3 Things to do on the First Week Back

welcome back

The back-to-school commercials are in full swing and everywhere we turn there seems to be some sort of “end of summer” theme. It is officially time we face it, the school year is here. Many teachers take some time over the summer to plan out their first few days back in the classroom with a fresh group of students. In elementary, much of the first day and first week revolves around “ice breaker” activities that welcome the year with a warm and comforting tone. Aside from these go-to activities, there are a few imperative things that every teacher must do their first week back.


  1. Get to Know Your Students

I know that this sounds obvious but what I mean here takes on a little deeper significance. If any week, that first week is a chance to really get to know your students. There are no impending deadlines, report cards are miles away, and the subconscious rush to assess your students’ “academic worth” can wait. I don’t mean get to know your students’ academic strengths and weaknesses. And I don’t mean hand out a sheet that asks students to fill out their favorite color and subject. What I mean here is taking the time in this first week to actually sit down and talk to your students. Sure, asking them about their summer is a good jump off point, but please don’t make them write about their summer like every other teacher in the building is doing. We want to build in our students a love for writing and communicating, not a disdain towards it. Take some time to have group conversations and individual ones where you take the role of facilitator, in a Socratic method style. Get to know them personally; their motivations, their drives, the things that trigger them – for better and worse. Take the time to do this and you will be on your way to building a solid synergy within your classroom.

  1. Play

Now, I am speaking from my experience as an elementary educator. But this ideal can undoubtedly be applied to 16-year-old juniors as well. Many in education contend that there is no learning going on when students simply play. But what learning is happening when students are filling out a Scantron card? Play allows for students to explore, be creative, find unique solutions and problem solve. Isn’t that what we want out of our children? Drama games that involve students getting into different roles are great team building activities that will jumpstart your classroom community. Give that first week of class a retreat-like atmosphere, like the retreats that many corporate companies go on. Being cooperative and having fun is also learning. Don’t let anyone tell you otherwise. Besides, it is the first week.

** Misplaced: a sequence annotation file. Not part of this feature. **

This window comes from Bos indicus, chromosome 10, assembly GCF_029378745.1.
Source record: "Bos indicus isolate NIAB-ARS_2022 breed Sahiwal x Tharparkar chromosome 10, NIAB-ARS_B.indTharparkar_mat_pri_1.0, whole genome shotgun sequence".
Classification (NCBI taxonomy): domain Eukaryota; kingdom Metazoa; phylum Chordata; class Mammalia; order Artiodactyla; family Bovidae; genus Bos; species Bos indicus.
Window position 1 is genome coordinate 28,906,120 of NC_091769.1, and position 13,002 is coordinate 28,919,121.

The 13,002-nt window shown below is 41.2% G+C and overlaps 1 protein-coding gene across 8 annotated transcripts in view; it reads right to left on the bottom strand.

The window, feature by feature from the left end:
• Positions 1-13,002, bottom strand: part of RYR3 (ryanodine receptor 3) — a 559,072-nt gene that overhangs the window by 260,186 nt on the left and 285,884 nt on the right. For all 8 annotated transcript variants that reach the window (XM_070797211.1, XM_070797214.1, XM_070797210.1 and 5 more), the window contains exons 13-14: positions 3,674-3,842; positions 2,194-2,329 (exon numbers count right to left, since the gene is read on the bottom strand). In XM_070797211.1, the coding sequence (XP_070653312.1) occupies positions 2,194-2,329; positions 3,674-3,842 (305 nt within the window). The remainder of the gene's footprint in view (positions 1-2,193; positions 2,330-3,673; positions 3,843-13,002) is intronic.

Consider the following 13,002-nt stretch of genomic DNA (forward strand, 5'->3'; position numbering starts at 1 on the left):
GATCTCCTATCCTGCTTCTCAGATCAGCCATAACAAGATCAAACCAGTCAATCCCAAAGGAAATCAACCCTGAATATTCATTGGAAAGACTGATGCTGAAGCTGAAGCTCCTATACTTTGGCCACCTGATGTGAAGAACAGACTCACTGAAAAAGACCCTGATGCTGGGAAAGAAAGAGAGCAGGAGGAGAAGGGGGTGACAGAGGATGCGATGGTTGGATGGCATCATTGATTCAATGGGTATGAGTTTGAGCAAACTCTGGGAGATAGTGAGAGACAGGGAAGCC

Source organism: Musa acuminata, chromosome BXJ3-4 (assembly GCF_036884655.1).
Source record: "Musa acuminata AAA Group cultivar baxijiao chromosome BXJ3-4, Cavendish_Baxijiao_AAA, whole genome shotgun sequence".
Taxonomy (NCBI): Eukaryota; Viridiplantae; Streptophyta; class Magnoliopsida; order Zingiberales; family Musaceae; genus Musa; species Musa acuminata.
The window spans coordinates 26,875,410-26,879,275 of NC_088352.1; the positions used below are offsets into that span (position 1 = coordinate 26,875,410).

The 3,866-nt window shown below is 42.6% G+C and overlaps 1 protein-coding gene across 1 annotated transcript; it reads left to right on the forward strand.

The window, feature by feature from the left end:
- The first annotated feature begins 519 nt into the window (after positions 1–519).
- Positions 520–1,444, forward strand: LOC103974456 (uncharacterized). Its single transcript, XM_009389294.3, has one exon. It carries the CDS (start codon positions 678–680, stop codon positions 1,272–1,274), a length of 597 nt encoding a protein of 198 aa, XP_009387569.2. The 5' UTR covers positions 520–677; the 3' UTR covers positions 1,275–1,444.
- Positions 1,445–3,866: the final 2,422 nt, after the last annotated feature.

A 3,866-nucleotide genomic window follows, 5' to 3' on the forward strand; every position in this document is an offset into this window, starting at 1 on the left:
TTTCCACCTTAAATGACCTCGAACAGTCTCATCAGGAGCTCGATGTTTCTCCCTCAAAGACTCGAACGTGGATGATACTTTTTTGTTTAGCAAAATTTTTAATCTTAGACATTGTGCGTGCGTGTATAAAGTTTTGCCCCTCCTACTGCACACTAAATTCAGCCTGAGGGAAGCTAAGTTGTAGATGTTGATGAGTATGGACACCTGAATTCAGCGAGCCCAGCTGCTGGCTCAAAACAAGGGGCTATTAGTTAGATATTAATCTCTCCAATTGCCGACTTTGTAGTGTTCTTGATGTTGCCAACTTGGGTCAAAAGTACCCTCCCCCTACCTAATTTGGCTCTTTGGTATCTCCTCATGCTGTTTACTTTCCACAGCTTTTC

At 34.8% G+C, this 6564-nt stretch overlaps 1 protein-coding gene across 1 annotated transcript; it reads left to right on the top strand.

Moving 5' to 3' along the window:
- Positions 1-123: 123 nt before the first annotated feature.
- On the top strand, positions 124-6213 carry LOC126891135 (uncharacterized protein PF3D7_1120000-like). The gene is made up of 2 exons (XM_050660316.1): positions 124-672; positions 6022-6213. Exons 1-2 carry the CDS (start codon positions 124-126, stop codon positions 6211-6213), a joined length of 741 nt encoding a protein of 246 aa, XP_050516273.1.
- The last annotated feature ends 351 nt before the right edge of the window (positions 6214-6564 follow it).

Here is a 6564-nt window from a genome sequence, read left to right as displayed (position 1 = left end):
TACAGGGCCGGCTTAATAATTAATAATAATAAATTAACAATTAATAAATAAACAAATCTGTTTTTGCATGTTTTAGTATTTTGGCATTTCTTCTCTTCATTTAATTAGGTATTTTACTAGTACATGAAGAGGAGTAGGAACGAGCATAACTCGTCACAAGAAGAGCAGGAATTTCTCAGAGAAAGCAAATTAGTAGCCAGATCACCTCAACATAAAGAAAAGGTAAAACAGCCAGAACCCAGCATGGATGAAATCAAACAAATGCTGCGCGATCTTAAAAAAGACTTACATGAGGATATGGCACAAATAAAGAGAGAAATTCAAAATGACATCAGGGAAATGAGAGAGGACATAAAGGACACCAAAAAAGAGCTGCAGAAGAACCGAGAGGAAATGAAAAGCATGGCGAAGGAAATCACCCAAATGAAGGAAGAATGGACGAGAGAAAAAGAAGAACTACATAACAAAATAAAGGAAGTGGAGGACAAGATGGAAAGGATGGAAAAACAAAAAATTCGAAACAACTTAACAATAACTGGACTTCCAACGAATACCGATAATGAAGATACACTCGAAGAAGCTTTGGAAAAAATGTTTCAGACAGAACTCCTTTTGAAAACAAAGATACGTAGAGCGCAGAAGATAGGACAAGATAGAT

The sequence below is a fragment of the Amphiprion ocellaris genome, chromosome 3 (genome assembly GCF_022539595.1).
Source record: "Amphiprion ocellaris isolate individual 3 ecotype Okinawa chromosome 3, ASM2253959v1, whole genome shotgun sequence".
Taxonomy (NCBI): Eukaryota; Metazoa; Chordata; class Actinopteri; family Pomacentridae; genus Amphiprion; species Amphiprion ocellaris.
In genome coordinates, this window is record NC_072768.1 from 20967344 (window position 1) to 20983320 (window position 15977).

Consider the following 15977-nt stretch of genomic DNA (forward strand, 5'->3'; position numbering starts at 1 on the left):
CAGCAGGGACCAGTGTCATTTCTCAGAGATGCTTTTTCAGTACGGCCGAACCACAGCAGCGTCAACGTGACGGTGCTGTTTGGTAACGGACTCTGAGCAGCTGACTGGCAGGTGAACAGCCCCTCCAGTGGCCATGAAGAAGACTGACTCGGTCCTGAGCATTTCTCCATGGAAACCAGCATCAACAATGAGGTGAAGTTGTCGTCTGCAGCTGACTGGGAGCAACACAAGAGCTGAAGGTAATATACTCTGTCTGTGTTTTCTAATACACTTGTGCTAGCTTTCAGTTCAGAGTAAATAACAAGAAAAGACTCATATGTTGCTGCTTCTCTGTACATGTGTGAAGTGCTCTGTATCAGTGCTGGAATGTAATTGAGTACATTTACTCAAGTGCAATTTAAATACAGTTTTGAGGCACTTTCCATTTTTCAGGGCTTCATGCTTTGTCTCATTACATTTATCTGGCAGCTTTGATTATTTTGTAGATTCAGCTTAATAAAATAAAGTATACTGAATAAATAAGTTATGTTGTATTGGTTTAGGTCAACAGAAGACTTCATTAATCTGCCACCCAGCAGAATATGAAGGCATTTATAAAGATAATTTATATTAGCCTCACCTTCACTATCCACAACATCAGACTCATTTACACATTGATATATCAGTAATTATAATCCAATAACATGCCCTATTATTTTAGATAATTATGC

1. Fresh Start

When you start the school year you must be open and willing to giving every child a fresh start. I know that we say we do, but the instant that DeShawn disrupts the class all that “fresh start” stuff seems to disappear into thin air. You have to be truly conscious, patient and intentional with this philosophy. Don’t allow last year’s attitudes, report card grades or hearsay from other teachers dictate how you engage and look at your new students. Kids grow and mature over the summer, it is actually your responsibility to support this and make your students believe that this is true. Perception is reality – and that works both positively and negatively.


As you pick up your fresh attendance with a batch of new students and enter your classroom that first week, try to instill these three simple things into your practice. The first week should be about creating an effective and engaging classroom community built on trust, honesty and authenticity. These first week starters will go a long way in ensuring that your classroom is full of life and hardworking students for months to come.


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Matthew R. Morris

Educator, Speaker, Writer

Matthew R. Morris is a writer, speaker, and elementary educator in Toronto. He has an M.A. in Social Justice Education from OISE at the University of Toronto and is the author of the forthcoming book, Black Boys Like Me. 

Matthew R. Morris

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